Q: So health and wellbeing will be crucial to reopened offices?
Rishi: Absolutely. Employee-centric workplace design must also consider the shadow pandemic looming over the workforce. Organizations need to recognize and act upon the unquantifiable mental health effects of the COVID-19 crisis. In one of our recent surveys we found that office tenants now expect buildings to be focused on health and well-being. This means healthy, peace-of-mind elements like improved air filtration systems, contactless security, and natural light will become musts, not nice-to-haves, for many office tenants. Private terraces and amenity areas where people can relax or exercise are also key to employee-centric design.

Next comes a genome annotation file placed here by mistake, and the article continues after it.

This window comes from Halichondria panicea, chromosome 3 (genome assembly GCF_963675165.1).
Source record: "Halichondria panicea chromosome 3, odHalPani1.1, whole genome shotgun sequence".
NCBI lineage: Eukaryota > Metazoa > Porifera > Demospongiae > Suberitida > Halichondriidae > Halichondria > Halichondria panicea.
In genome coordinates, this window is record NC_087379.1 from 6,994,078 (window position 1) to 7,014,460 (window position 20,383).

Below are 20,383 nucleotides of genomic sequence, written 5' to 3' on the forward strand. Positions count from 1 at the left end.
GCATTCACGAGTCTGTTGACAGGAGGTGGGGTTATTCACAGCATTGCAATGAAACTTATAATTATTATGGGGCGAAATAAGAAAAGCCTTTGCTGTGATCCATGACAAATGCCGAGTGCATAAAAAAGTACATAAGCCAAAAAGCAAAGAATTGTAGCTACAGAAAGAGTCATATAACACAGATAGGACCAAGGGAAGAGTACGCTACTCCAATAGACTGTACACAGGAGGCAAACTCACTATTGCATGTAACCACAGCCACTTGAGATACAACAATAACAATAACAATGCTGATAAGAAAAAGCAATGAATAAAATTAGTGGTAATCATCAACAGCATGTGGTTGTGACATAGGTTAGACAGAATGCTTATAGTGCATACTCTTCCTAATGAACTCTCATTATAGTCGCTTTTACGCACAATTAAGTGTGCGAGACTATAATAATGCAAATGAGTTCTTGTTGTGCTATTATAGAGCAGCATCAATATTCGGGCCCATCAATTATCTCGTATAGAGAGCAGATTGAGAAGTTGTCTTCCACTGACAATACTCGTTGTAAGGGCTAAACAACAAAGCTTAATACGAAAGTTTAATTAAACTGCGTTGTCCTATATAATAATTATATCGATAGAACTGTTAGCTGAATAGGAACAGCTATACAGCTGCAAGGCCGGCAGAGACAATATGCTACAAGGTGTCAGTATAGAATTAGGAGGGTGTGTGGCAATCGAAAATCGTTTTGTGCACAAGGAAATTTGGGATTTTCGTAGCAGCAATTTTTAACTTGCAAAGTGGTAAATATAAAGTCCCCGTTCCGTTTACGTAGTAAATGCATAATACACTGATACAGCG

Q: How do you see technology and data transforming the office of the future, especially concerning employee experience?
Rishi: Looking ahead, technology will be the dominant enabler of solutions that enhance both employee and workplace performance and productivity. Transformational technology strategy can maximize the human experience by supporting an anytime/anywhere work ethos, while driving collaboration and connectivity. At the same time, it can optimize portfolio ROI and efficiency by unlocking data-driven insights to streamline operations and increase the utilization and experience of any given space.